(Courtesy Jefferson County Police)

Man charged with killing two in Colorado crash was allegedly under legal marijuana limit

GOLDEN, Colo. — Colorado prosecutors have charged a man with vehicular homicide while under the influence of marijuana in a November crash that killed a woman and her three-year-old son.

Jefferson County District Attorney Pete Weir announced Tuesday that Chris Cumsille, 45, faces two charges each of DUI vehicular homicide, and reckless vehicular homicide. Cumsille also is charged with child abuse, DUI and two charges of vehicular assault.

An attorney for Cumsille wasn’t immediately available on Tuesday.

According to an arrest affidavit, Cumsille told police he “blacked out” and had no memory of the Nov. 13 crash. Cumsille voluntarily gave a blood sample and testing found 4.3 nanograms per milliliter of THC two hours after the crash, according to the affidavit. The legal limit is 5 nanograms.

Cumsille’s pickup truck was traveling 55 miles per hour when he approached a line of five cars stopped at a red light around 7:15 a.m. in Lakewood, according to the affidavit. The truck rear-ended one car, causing a chain reaction that damaged the other cars.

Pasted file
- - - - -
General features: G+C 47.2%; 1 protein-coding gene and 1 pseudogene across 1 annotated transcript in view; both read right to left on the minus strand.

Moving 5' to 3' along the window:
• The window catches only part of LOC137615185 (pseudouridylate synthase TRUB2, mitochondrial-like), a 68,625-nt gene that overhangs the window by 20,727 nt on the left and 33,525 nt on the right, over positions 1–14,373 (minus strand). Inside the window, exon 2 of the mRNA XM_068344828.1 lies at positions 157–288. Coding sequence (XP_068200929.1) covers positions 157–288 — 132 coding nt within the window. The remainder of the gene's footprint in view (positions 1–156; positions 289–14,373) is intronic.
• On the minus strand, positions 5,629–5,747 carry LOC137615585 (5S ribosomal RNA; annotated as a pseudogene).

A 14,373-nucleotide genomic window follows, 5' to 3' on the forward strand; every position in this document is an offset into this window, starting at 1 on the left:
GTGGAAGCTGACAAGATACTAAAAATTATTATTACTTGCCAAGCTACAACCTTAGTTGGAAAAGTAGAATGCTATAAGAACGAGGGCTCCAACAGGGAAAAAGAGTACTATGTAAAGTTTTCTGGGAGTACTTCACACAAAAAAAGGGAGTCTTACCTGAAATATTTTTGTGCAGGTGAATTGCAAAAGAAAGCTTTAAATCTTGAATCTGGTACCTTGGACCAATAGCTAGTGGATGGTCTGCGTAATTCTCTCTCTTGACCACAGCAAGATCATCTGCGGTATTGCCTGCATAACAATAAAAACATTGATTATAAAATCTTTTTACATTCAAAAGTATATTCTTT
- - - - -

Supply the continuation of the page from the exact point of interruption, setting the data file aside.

Anna Huffman, 43, died at the scene. Her three-year-old son was taken to a hospital and later died. A woman in another car reported a broken toe.

Colorado lawmakers created a marijuana DUI law in 2013, setting a limit for THC levels in the blood while driving in preparation for a constitutional amendment that made recreational marijuana legal in the state.

Lawmakers tried to address concerns that a limit would be unfair to some users, including people who use medical marijuana products. Defendants can argue that they weren’t impaired while driving despite the results of a blood test, unlike someone who tests above legal limits for alcohol.

Related: Is it safer to drive high than drunk? Efforts to curtail marijuana-impaired driving collide with attitudes, medicinal use

One Denver defense attorney who focuses on DUI cases, though, said the change made prosecutors’ job easier. Defendants have to convince a judge or jury that they were not impaired, despite the test results, and that can be difficult, said Jay Tiftickjian.

“With alcohol, there are probably over 30 years of studies that got us to the limits we have and the inferences we have,” he said. “With THC, in my opinion, it was a knee-jerk reaction that came before there was enough research to come to a conclusion about a scientifically valid number that can be used to try to prove impairment.”

Cumsille posted a $20,000 bond. He is due back in court on Monday.